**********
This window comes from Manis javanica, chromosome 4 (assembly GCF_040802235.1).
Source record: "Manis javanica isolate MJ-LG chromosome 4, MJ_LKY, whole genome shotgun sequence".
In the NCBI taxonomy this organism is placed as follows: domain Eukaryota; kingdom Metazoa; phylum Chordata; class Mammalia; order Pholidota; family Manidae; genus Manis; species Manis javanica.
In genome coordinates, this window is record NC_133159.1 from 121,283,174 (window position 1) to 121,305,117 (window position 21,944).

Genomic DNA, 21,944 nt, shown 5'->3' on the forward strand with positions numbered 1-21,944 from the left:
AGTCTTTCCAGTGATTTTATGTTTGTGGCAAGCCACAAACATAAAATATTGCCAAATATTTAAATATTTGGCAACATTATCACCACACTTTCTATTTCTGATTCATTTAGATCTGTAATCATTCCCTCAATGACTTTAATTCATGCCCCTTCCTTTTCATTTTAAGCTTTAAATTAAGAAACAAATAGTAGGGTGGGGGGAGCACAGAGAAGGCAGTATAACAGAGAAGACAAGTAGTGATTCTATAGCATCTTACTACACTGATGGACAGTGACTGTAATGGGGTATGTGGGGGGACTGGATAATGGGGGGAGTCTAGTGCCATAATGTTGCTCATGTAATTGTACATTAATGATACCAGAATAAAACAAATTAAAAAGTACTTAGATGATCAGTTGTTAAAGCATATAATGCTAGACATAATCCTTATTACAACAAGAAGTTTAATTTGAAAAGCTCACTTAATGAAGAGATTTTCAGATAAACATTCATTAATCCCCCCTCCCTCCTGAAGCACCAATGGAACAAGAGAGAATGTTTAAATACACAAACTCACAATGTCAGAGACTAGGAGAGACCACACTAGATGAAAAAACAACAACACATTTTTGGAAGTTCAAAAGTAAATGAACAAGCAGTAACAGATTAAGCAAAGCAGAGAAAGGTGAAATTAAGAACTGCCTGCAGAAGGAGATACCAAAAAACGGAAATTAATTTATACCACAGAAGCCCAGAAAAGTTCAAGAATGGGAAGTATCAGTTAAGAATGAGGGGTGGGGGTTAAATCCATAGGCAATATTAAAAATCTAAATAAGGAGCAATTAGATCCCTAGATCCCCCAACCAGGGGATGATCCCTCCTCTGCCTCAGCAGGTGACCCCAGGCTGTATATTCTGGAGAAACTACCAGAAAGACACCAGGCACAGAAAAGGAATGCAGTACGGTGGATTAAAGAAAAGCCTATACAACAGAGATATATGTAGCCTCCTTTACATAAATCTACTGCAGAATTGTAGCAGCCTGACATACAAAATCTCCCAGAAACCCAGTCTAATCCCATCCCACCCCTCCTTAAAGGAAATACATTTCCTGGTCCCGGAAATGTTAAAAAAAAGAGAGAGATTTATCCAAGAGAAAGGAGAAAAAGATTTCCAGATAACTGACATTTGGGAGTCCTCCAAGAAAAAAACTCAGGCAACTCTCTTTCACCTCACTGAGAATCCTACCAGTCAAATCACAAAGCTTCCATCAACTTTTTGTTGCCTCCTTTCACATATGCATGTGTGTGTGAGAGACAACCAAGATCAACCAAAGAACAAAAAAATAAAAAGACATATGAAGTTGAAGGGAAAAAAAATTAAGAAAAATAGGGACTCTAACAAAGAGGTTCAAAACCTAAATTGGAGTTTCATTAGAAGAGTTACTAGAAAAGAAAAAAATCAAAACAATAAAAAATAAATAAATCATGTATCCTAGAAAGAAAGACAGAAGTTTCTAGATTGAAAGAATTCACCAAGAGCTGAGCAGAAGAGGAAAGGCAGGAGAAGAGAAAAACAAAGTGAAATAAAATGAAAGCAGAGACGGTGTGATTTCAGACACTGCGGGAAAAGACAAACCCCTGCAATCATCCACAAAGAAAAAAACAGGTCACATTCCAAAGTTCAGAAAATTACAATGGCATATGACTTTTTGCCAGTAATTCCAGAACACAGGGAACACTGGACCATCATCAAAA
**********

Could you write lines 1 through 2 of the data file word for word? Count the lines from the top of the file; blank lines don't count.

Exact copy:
This window comes from Manis javanica, chromosome 4 (assembly GCF_040802235.1).
Source record: "Manis javanica isolate MJ-LG chromosome 4, MJ_LKY, whole genome shotgun sequence".